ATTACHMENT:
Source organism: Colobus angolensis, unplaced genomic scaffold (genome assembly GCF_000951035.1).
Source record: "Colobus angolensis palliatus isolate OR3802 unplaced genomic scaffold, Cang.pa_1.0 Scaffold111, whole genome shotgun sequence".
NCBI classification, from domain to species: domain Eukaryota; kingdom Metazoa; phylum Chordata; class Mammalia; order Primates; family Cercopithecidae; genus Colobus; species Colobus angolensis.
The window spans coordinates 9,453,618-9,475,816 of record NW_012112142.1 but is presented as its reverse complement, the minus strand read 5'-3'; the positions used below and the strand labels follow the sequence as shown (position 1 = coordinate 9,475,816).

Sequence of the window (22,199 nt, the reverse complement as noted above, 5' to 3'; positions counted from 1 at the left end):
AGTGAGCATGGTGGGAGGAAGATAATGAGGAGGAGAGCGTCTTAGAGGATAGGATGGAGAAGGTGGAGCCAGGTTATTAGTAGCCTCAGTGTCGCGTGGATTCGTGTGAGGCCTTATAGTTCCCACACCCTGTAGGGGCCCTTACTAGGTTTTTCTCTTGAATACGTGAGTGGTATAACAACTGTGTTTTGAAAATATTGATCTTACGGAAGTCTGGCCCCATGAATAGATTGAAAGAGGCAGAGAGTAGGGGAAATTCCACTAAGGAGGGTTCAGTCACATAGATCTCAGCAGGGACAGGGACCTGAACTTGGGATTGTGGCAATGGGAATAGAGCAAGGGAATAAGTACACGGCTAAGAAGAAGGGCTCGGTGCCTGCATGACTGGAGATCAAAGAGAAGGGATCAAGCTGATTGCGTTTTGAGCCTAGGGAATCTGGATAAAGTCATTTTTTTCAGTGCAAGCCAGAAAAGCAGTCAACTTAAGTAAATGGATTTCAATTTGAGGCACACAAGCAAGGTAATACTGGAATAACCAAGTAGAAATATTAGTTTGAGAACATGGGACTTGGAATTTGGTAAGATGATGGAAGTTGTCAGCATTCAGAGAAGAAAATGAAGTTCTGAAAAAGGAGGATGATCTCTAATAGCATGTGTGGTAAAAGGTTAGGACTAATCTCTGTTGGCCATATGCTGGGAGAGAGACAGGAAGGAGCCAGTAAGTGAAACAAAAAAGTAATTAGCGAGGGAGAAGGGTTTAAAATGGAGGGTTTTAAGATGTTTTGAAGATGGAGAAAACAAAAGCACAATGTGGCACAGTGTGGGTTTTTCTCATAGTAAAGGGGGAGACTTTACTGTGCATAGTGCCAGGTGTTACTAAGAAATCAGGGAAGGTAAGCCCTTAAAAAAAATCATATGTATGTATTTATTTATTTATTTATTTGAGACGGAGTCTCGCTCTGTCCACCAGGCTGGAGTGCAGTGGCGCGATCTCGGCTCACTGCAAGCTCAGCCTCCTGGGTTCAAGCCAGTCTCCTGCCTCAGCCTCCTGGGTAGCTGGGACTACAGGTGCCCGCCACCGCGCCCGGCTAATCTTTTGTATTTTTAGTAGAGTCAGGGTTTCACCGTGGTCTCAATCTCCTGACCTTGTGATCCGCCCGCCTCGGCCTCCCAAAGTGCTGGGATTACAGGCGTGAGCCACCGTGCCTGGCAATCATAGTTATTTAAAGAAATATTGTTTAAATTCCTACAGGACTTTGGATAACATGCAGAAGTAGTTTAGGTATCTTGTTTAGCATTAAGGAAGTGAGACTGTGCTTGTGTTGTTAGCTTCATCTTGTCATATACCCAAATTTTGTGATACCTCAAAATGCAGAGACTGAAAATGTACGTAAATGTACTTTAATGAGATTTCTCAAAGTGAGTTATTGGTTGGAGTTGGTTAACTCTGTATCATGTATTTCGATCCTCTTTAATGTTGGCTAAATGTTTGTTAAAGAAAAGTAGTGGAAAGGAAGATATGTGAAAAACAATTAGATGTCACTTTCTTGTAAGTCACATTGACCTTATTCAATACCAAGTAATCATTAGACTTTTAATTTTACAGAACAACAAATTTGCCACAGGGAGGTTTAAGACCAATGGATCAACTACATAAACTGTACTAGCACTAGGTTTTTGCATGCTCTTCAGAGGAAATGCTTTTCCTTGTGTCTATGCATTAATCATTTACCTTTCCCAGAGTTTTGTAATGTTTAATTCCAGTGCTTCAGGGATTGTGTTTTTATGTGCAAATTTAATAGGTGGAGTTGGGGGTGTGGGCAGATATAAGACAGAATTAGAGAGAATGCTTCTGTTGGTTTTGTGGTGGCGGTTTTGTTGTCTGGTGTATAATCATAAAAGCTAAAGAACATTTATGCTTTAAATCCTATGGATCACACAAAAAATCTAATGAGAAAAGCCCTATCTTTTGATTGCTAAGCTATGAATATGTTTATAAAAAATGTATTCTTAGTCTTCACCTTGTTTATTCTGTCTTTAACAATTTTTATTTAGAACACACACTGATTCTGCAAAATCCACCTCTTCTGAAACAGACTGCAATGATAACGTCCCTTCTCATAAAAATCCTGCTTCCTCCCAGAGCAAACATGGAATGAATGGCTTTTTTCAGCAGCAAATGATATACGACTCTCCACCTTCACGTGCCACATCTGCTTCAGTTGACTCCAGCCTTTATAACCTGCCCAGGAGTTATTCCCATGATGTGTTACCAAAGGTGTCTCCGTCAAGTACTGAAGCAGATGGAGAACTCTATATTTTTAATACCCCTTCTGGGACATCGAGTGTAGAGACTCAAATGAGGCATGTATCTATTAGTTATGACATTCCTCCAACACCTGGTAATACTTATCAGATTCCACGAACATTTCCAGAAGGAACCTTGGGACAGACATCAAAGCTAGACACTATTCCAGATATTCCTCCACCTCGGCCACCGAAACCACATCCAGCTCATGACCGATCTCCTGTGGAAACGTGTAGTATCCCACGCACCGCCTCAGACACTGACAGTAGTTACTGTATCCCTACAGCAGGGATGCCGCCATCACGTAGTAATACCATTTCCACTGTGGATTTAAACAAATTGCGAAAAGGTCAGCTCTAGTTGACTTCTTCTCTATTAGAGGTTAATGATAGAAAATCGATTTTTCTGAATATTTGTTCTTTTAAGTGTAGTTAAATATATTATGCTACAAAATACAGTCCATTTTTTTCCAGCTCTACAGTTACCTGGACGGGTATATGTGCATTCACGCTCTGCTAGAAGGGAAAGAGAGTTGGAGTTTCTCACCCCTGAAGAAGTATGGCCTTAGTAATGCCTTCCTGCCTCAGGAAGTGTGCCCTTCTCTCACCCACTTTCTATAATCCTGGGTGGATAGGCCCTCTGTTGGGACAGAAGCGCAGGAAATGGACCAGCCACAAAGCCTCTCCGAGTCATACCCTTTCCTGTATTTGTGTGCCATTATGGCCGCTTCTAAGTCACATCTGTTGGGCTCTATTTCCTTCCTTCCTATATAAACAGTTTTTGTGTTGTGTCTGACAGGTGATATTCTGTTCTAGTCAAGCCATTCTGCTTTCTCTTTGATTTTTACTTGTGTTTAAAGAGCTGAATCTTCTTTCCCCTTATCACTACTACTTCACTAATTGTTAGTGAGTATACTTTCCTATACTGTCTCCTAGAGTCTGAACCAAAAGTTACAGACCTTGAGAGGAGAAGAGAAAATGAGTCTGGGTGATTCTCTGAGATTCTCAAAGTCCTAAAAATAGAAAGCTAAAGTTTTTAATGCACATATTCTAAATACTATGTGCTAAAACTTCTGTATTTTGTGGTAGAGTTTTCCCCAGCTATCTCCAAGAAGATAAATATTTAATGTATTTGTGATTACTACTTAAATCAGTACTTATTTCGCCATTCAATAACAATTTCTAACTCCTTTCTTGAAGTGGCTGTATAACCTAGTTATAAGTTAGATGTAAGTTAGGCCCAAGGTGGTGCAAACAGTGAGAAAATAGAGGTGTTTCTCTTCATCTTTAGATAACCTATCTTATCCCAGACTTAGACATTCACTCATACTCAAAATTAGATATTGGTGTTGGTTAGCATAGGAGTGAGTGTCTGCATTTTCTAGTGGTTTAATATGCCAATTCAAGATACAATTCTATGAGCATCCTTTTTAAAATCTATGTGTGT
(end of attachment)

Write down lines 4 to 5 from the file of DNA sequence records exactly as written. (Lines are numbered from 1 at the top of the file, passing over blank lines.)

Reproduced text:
The window spans coordinates 9,453,618-9,475,816 of record NW_012112142.1 but is presented as its reverse complement, the minus strand read 5'-3'; the positions used below and the strand labels follow the sequence as shown (position 1 = coordinate 9,475,816).

Sequence of the window (22,199 nt, the reverse complement as noted above, 5' to 3'; positions counted from 1 at the left end):